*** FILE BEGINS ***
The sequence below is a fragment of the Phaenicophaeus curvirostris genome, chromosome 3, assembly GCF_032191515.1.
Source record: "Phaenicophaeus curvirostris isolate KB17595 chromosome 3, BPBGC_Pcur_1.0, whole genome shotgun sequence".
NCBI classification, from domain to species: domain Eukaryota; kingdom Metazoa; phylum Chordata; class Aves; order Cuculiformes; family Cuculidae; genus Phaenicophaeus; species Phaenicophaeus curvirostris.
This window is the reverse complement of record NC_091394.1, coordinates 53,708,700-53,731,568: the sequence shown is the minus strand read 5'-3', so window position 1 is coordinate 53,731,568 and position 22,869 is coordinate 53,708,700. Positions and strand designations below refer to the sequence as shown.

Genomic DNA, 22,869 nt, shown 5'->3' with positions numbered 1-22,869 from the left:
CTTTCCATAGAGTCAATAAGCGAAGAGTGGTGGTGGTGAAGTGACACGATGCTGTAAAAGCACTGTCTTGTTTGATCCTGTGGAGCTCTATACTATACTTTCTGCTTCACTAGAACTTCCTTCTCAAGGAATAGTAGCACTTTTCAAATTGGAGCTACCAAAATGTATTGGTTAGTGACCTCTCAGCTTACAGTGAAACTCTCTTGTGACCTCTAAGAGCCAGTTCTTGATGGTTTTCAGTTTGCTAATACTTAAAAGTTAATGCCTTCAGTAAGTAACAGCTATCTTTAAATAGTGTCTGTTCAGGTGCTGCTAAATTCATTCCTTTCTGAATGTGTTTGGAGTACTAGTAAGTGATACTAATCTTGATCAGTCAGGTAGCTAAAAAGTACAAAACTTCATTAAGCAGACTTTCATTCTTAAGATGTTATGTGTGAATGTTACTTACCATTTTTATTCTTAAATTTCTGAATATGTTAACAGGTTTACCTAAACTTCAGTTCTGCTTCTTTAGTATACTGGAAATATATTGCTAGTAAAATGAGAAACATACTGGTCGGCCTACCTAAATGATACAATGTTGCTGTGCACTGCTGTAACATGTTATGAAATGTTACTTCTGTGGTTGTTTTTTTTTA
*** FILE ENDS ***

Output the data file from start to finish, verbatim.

The sequence below is a fragment of the Phaenicophaeus curvirostris genome, chromosome 3, assembly GCF_032191515.1.
Source record: "Phaenicophaeus curvirostris isolate KB17595 chromosome 3, BPBGC_Pcur_1.0, whole genome shotgun sequence".
NCBI classification, from domain to species: domain Eukaryota; kingdom Metazoa; phylum Chordata; class Aves; order Cuculiformes; family Cuculidae; genus Phaenicophaeus; species Phaenicophaeus curvirostris.
This window is the reverse complement of record NC_091394.1, coordinates 53,708,700-53,731,568: the sequence shown is the minus strand read 5'-3', so window position 1 is coordinate 53,731,568 and position 22,869 is coordinate 53,708,700. Positions and strand designations below refer to the sequence as shown.

Genomic DNA, 22,869 nt, shown 5'->3' with positions numbered 1-22,869 from the left:
CTTTCCATAGAGTCAATAAGCGAAGAGTGGTGGTGGTGAAGTGACACGATGCTGTAAAAGCACTGTCTTGTTTGATCCTGTGGAGCTCTATACTATACTTTCTGCTTCACTAGAACTTCCTTCTCAAGGAATAGTAGCACTTTTCAAATTGGAGCTACCAAAATGTATTGGTTAGTGACCTCTCAGCTTACAGTGAAACTCTCTTGTGACCTCTAAGAGCCAGTTCTTGATGGTTTTCAGTTTGCTAATACTTAAAAGTTAATGCCTTCAGTAAGTAACAGCTATCTTTAAATAGTGTCTGTTCAGGTGCTGCTAAATTCATTCCTTTCTGAATGTGTTTGGAGTACTAGTAAGTGATACTAATCTTGATCAGTCAGGTAGCTAAAAAGTACAAAACTTCATTAAGCAGACTTTCATTCTTAAGATGTTATGTGTGAATGTTACTTACCATTTTTATTCTTAAATTTCTGAATATGTTAACAGGTTTACCTAAACTTCAGTTCTGCTTCTTTAGTATACTGGAAATATATTGCTAGTAAAATGAGAAACATACTGGTCGGCCTACCTAAATGATACAATGTTGCTGTGCACTGCTGTAACATGTTATGAAATGTTACTTCTGTGGTTGTTTTTTTTTA